More heavy rain and gusts of up to 50mph will see the weekend washout continue following weeks of hot, dry weather.
A deluge of rainfall and a dramatic drop in temperatures brought an end to the summer heatwave for many on Saturday.
More than a monthâs worth of rain fell at Belfast International Airport, with the torrential downpours causing flooding and traffic disruption across the region.
A yellow weather warning for rain was in place for western parts of Scotland on Saturday, while a warning for wind and rain covers Wales and the south of England on Sunday.
Winds of up to 50mph are forecast for exposed coasts and hills with as much asÂ 80mm of rain possible in theÂ Brecon Beacons and Dartmoor, the Met Office said.
Flooding is possible and large waves are likely in coastal areas, the forecaster added, warning of potential damage to tents and other temporary structures.
Cavendish in Suffolk and Weybourne in Norfolk enjoyed Saturdayâs UK high of 24C.
As thunderstorms brought the first significant rainfall for weeks to the UK,Â Belfast International Airport saw 88.2mm in just a few hours âÂ above the July average for the entire region, which sits at 81.2mm.
Meteorologist Sarah Kent said that, unlike thunderstorms in many other parts of the UK, those in Northern Ireland came as a result of low pressure, rather than directly relating to the recent heatwave.
Short Ferry in Lincolnshire had 41.8mm of rainfall in one hour on Friday, nearing the countyâs monthly July average of 55.8mm.
Heavy, thundery showers will continue as changeable weather replaces the hot spell much of the UK has endured for weeks.
âItâs a very unsettled weather picture across the whole of the UK,â said meteorologist Sarah Kent.
She said campers especially should take heed of the windy weather.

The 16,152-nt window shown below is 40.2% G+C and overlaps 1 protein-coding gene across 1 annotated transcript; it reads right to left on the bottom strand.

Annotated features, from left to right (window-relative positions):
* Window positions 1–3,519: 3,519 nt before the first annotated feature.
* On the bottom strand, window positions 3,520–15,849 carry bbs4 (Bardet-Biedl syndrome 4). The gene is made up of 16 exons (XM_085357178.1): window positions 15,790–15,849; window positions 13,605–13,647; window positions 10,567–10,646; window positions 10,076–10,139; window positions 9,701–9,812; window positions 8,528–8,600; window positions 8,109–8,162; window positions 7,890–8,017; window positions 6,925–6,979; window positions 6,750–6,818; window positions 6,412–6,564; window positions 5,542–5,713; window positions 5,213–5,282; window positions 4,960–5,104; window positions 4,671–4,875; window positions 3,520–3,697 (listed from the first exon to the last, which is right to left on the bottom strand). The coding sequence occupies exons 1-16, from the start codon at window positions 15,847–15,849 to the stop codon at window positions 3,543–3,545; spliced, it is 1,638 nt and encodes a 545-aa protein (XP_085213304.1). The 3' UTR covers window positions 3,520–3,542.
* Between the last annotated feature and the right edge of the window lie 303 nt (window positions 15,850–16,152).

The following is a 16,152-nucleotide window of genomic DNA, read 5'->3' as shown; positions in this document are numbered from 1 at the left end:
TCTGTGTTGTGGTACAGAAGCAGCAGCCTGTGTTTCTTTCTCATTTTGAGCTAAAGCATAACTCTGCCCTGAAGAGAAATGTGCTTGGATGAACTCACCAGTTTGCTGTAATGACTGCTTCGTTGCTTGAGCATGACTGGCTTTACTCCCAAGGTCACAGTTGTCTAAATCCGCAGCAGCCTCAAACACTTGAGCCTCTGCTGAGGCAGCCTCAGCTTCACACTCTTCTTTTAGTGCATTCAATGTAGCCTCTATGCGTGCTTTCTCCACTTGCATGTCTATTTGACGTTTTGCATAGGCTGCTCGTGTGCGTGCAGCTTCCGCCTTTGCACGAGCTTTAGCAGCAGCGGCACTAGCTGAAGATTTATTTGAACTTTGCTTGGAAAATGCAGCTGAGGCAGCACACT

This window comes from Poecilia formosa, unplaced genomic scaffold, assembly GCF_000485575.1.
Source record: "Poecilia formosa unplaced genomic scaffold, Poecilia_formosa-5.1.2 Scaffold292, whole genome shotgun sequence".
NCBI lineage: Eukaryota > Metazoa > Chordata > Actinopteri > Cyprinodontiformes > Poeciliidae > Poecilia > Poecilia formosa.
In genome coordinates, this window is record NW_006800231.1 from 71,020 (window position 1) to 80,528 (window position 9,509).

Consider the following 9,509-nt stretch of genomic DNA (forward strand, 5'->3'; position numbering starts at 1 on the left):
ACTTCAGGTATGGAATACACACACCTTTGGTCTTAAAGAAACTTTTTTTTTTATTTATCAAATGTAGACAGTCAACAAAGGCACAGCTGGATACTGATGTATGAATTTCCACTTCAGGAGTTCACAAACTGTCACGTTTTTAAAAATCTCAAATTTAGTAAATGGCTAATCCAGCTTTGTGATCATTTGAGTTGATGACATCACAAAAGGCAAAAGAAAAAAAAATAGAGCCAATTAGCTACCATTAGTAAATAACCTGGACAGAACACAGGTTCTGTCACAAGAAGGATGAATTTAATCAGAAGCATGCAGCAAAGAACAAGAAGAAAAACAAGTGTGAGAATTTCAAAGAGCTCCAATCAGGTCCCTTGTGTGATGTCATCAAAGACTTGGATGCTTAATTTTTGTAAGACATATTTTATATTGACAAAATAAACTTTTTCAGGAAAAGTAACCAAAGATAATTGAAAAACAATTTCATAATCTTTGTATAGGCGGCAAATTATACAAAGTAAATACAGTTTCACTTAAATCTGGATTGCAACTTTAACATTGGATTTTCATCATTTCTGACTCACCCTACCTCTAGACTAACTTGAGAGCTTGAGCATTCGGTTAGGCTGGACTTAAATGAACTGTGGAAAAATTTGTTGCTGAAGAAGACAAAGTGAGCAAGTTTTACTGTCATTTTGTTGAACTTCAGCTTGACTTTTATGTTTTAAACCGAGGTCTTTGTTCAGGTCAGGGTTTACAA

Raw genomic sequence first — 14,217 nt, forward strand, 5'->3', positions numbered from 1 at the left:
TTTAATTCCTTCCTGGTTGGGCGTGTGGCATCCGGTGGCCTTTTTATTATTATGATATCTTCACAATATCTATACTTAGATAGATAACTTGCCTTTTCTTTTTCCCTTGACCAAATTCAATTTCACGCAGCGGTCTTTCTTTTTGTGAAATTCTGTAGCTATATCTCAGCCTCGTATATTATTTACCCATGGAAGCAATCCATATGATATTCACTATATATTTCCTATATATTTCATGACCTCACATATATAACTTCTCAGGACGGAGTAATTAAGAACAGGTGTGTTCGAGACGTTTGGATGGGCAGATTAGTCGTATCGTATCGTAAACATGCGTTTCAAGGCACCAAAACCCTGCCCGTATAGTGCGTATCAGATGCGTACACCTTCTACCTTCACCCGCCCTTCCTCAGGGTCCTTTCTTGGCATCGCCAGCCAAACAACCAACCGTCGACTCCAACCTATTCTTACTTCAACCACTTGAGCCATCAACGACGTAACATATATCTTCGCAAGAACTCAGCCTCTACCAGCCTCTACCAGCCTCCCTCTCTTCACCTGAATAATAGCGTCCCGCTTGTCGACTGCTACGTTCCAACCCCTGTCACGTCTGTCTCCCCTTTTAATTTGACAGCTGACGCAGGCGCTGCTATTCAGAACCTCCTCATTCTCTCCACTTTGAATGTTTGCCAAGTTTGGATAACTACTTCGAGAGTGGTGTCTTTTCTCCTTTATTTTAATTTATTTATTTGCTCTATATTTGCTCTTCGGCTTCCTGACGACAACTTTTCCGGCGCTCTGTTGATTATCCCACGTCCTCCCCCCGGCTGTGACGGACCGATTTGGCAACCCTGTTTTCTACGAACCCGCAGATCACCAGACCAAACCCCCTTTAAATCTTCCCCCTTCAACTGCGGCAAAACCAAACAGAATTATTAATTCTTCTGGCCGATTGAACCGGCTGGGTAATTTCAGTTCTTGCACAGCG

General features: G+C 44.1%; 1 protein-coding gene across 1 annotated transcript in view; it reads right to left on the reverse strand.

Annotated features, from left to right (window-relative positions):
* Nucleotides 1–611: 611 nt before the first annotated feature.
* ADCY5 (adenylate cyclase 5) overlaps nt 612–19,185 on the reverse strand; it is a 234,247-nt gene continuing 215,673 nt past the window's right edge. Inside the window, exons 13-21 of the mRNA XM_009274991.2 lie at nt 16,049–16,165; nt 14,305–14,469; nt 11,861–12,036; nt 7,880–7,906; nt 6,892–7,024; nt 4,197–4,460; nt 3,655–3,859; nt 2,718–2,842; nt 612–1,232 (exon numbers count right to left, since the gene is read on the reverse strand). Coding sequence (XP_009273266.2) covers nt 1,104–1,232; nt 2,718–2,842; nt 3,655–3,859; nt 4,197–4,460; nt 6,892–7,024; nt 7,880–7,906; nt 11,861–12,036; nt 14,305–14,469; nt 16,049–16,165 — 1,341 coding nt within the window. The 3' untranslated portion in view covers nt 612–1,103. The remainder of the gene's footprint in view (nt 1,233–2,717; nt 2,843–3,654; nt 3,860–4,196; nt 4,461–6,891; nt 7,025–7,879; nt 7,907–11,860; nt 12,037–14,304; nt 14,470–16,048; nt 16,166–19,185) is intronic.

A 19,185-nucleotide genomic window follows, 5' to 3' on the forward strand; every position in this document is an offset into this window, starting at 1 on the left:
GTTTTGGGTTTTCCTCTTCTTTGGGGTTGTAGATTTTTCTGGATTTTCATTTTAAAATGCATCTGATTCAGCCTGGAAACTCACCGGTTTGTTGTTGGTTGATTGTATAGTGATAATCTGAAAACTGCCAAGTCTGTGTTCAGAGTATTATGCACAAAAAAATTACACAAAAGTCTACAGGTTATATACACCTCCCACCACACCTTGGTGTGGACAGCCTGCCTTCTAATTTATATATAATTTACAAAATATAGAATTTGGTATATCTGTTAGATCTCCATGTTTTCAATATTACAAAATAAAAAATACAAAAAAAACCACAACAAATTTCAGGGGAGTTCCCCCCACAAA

She said: âThe warning is in place particularly for holidaymakers who are out camping or towing their caravans, they are going to see some very strong gusts.â
Sundayâs highs are expected to remain much nearer normal for the time of year, with the south of England likely to see the mercury struggle to climb higher than the low 20s in southern England.
While some will have welcomed the rain and the cooler temperatures, those keen to catch a glimpse of the blood moon, the longest lunar eclipse of the 21st century, on Friday were disappointed by cloud cover.
Holidaymakers were beset by delays and cancellations due to the extreme weather on Saturday.
A number of flights were affected, and travellers suffered long delays waiting for ferries and cross-Channel trains.
Two bodies were recovered on Saturday in separate incidents following concerns people had got into difficulties in water.
The body of a 15-year-old was recovered in Essex.
Police said the teenager,Â provisionally named asÂ Ben Quartermaine, was foundÂ near Clacton Pier after a search which began on Thursday.
In Bedfordshire the body of a man aged in his late 20s was recovered from the Great Ouse river after reports someone had got into difficulty there on Friday afternoon.
A manâs body was recovered from the Jubilee River in Slough on Thursday, Thames Valley Police said, and on Friday a body was found by police in Warwickshire searching for aÂ 17-year-old boy who disappeared after getting into difficulty in a quarry lake.
The heatwave, which last week contributed to aÂ âhighâ air pollution alert being issued for London, is set to return towards the end of next week.
âWe will see more settled conditions across southern areas by the weekend, with temperatures creeping back towards 30C in places,â said Ms Kent.